As the temperature rose we knocked off the remaining part of the ride, nearly missing a key junction, we later found out that Blackheart had missed this and had lost 3 hours.  Climbing the last hill to transition we met AXA going down to the Paddle Put in.  We were only 45 mins behind them and knew that we were back up to 5th and AXA, in 4th, and in our sights.  After a very quick transition we were down to the water, meeting Merrell, Blackheart and Cyanosis all climbing the hill on their bikes.  This meant we only had about hour on them.  All very close.

We got on the water and then went past AXA’s boats, they had taken an interesting choice of a short steep bush bash to the first control, we went a little further and used the track that led up to the control.  We didn’t know at the time that AXA were having a nightmare and lost over 2 hours finding this control.

We quickly got the control and raced back to the boats, eager to get as far down the river as we could before the mandatory stop time of 7:30pm.  We managed to get a further 40 minutes down the river and pull in at a lovely sandbank.

Here was a chance for us to relax and enjoy some hot food and a good sleep as we couldn’t get back on the river until 6:30am.  We could also take in the Prehistoric, Jurassic Parkesque landscape of the Tarkine region.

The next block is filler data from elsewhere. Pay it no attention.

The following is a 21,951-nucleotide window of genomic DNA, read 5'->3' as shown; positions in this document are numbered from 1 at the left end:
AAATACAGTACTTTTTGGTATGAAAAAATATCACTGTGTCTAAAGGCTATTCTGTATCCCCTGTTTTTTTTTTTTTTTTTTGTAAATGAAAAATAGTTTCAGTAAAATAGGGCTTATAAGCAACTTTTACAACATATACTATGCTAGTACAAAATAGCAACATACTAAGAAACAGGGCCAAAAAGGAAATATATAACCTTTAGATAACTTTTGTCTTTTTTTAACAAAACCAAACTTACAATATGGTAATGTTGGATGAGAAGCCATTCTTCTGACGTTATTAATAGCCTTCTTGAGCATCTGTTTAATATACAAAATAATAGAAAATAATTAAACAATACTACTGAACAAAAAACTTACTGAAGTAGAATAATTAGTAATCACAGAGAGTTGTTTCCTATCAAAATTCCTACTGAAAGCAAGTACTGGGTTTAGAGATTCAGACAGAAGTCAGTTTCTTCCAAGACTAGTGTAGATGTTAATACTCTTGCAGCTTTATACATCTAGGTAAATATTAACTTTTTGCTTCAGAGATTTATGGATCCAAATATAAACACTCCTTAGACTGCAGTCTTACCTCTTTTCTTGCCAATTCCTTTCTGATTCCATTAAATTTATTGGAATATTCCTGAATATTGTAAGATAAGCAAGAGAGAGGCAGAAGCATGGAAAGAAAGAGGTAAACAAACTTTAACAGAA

Trekking into the sunset

6:30 came around all too soon, but we managed to get on the water bang on time and push onto the second short trek.  Here we met a few teams as we finished the trek, but more importantly saw that AXA were also behind us – we were back in 4th !

Pushing on we enjoyed the fantastic river, with lots of easy rapids and beautiful scenery.  Probably the highlight being a massive Eagle fliying overhead with a Tiger Snake in it’s Talons – real David Attenborough stuff !

By early afternoon we were on the last trek, and again saw the chasing teams as we completed the trek.  This control was up a side river, and as we rejoined the main channel we saw 2 teams just in front – we assumed these were teams on a short course.  It took us until nearly the end of the paddle to catch them, and we found that it was Team Blackheart and another Aussie team, City Depot.  Blackheart had lost their map and asked us where the last control was – we told them 16km upstream !

Devastated from this, they then had to trek back from the end of the paddle to the missed control – 10 hours of trekking overnight.  The good news for us however was that they wouldn’t be pushing us in the finishing stages of the race.

Again we had a very quick transition to bikes and a fast ride we reached the last trek just after Sunset.

Here we knew we had at least 30 minutes on AXA and pushed the pace on the beach to try and extend this.  Rocky terrain and runable paths led through a few controls to Sisters Beach, a very posh looking resort.  Here there was just one control to the end of the leg.  Not long we though – how wrong we were.